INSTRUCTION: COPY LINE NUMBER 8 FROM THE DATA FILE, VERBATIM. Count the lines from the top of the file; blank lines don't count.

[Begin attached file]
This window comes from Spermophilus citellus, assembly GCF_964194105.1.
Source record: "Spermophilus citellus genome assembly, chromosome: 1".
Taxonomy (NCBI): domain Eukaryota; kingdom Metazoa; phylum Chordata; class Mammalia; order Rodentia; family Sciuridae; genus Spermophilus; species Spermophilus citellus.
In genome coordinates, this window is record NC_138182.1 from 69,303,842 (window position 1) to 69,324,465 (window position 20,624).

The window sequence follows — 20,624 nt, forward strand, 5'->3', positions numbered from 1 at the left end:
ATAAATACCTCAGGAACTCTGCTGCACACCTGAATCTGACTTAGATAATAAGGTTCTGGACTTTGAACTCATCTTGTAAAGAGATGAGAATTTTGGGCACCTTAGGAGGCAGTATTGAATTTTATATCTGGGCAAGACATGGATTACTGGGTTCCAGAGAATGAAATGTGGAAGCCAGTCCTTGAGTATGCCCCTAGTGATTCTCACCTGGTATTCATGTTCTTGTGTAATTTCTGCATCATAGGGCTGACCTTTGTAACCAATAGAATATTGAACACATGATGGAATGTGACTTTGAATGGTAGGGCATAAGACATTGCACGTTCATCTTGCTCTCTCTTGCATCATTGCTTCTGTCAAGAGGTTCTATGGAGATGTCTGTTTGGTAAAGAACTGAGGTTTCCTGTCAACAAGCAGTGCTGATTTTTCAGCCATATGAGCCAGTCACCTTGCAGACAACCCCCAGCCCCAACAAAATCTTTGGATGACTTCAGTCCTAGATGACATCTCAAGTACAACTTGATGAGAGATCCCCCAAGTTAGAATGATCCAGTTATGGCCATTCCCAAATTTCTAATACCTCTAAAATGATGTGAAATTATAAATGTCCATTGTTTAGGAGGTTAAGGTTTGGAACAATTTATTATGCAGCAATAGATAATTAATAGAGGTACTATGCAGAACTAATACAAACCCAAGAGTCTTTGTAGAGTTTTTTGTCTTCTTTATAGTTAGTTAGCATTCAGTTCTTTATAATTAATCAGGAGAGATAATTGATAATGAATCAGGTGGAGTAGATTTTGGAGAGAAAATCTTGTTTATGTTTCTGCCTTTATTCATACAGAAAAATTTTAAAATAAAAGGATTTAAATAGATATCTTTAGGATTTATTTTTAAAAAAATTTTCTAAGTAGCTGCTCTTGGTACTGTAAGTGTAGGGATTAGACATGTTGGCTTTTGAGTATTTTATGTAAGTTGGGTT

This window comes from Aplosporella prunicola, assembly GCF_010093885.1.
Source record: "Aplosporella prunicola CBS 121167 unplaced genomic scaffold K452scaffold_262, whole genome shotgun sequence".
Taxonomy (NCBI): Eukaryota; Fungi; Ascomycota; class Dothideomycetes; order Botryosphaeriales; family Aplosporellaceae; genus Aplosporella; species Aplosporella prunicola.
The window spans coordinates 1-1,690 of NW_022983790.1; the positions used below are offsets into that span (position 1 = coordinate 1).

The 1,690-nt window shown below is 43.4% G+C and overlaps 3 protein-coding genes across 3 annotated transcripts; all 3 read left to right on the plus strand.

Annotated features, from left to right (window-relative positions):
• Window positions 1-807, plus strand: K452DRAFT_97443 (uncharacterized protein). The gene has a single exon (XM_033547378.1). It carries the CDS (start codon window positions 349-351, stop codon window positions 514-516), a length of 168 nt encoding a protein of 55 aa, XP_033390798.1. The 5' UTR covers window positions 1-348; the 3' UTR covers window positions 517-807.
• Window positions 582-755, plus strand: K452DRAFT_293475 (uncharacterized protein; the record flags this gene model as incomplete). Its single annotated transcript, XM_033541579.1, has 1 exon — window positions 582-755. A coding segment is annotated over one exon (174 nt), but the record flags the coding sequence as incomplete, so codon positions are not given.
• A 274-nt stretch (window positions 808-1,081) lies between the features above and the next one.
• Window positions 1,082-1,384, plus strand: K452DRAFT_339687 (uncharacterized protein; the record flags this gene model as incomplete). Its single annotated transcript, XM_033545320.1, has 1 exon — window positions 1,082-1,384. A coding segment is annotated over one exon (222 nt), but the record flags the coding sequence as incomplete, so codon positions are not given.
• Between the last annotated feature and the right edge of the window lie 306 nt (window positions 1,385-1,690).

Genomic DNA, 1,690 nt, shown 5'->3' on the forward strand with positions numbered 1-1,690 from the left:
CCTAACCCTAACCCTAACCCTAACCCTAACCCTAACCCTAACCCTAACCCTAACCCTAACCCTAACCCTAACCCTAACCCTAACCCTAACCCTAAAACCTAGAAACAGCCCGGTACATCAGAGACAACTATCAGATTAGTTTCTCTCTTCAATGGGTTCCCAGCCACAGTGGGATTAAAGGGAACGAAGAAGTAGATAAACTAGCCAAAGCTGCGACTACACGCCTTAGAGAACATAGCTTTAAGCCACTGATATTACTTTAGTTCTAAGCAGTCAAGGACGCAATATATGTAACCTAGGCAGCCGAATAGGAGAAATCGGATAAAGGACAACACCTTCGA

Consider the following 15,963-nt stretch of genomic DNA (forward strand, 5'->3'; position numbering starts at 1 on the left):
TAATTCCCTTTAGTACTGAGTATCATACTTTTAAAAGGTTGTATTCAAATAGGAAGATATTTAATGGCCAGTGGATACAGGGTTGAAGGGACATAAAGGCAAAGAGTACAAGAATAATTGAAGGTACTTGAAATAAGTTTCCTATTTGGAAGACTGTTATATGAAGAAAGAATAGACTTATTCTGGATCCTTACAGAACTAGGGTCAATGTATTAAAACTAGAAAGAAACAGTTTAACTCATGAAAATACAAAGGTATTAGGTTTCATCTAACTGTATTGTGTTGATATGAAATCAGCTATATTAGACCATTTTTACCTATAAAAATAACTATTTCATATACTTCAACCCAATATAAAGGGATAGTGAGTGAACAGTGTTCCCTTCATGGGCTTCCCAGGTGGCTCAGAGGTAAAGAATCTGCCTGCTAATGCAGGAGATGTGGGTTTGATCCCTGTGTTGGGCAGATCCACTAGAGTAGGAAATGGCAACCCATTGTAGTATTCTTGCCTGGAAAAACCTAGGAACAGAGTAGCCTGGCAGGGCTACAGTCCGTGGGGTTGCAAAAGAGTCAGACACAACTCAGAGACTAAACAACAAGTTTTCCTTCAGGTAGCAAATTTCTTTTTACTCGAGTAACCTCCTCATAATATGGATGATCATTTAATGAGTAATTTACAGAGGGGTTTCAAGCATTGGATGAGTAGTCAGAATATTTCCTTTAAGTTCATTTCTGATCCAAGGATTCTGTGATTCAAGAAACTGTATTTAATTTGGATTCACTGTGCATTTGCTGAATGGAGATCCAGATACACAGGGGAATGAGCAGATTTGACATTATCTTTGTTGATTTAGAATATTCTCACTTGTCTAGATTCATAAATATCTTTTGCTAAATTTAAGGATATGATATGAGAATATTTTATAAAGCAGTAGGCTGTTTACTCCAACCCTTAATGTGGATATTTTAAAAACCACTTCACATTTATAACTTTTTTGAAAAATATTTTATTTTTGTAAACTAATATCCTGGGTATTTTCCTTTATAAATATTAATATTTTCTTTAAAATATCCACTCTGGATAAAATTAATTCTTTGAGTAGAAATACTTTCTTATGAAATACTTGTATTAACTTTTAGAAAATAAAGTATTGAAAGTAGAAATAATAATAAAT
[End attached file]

Source record: "Aplosporella prunicola CBS 121167 unplaced genomic scaffold K452scaffold_262, whole genome shotgun sequence".